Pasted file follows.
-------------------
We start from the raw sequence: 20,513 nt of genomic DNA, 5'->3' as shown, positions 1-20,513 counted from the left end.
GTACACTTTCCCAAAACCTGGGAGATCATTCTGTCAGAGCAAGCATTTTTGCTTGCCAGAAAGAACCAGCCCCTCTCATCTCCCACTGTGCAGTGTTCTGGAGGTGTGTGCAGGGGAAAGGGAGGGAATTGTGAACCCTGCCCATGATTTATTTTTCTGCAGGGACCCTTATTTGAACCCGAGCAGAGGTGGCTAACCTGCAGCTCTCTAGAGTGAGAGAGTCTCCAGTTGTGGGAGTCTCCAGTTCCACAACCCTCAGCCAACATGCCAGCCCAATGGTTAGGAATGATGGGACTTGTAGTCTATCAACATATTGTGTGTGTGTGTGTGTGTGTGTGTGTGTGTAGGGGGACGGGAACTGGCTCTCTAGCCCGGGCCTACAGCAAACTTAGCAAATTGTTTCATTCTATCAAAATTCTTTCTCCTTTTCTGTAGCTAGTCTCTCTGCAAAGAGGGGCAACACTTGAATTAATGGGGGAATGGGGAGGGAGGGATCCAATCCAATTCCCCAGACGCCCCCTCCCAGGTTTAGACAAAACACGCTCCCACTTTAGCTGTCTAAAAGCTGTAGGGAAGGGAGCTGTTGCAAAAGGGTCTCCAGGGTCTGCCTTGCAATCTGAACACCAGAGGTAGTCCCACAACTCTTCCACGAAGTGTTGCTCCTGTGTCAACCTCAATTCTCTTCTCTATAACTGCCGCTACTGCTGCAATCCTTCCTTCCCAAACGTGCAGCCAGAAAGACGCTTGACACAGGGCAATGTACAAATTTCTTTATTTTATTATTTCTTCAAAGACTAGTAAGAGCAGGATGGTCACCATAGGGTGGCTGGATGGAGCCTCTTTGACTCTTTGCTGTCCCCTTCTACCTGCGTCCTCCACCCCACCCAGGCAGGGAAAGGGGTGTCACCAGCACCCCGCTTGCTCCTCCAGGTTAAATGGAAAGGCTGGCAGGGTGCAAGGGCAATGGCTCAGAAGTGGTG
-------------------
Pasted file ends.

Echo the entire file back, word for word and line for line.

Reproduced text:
We start from the raw sequence: 20,513 nt of genomic DNA, 5'->3' as shown, positions 1-20,513 counted from the left end.
GTACACTTTCCCAAAACCTGGGAGATCATTCTGTCAGAGCAAGCATTTTTGCTTGCCAGAAAGAACCAGCCCCTCTCATCTCCCACTGTGCAGTGTTCTGGAGGTGTGTGCAGGGGAAAGGGAGGGAATTGTGAACCCTGCCCATGATTTATTTTTCTGCAGGGACCCTTATTTGAACCCGAGCAGAGGTGGCTAACCTGCAGCTCTCTAGAGTGAGAGAGTCTCCAGTTGTGGGAGTCTCCAGTTCCACAACCCTCAGCCAACATGCCAGCCCAATGGTTAGGAATGATGGGACTTGTAGTCTATCAACATATTGTGTGTGTGTGTGTGTGTGTGTGTGTGTGTAGGGGGACGGGAACTGGCTCTCTAGCCCGGGCCTACAGCAAACTTAGCAAATTGTTTCATTCTATCAAAATTCTTTCTCCTTTTCTGTAGCTAGTCTCTCTGCAAAGAGGGGCAACACTTGAATTAATGGGGGAATGGGGAGGGAGGGATCCAATCCAATTCCCCAGACGCCCCCTCCCAGGTTTAGACAAAACACGCTCCCACTTTAGCTGTCTAAAAGCTGTAGGGAAGGGAGCTGTTGCAAAAGGGTCTCCAGGGTCTGCCTTGCAATCTGAACACCAGAGGTAGTCCCACAACTCTTCCACGAAGTGTTGCTCCTGTGTCAACCTCAATTCTCTTCTCTATAACTGCCGCTACTGCTGCAATCCTTCCTTCCCAAACGTGCAGCCAGAAAGACGCTTGACACAGGGCAATGTACAAATTTCTTTATTTTATTATTTCTTCAAAGACTAGTAAGAGCAGGATGGTCACCATAGGGTGGCTGGATGGAGCCTCTTTGACTCTTTGCTGTCCCCTTCTACCTGCGTCCTCCACCCCACCCAGGCAGGGAAAGGGGTGTCACCAGCACCCCGCTTGCTCCTCCAGGTTAAATGGAAAGGCTGGCAGGGTGCAAGGGCAATGGCTCAGAAGTGGTG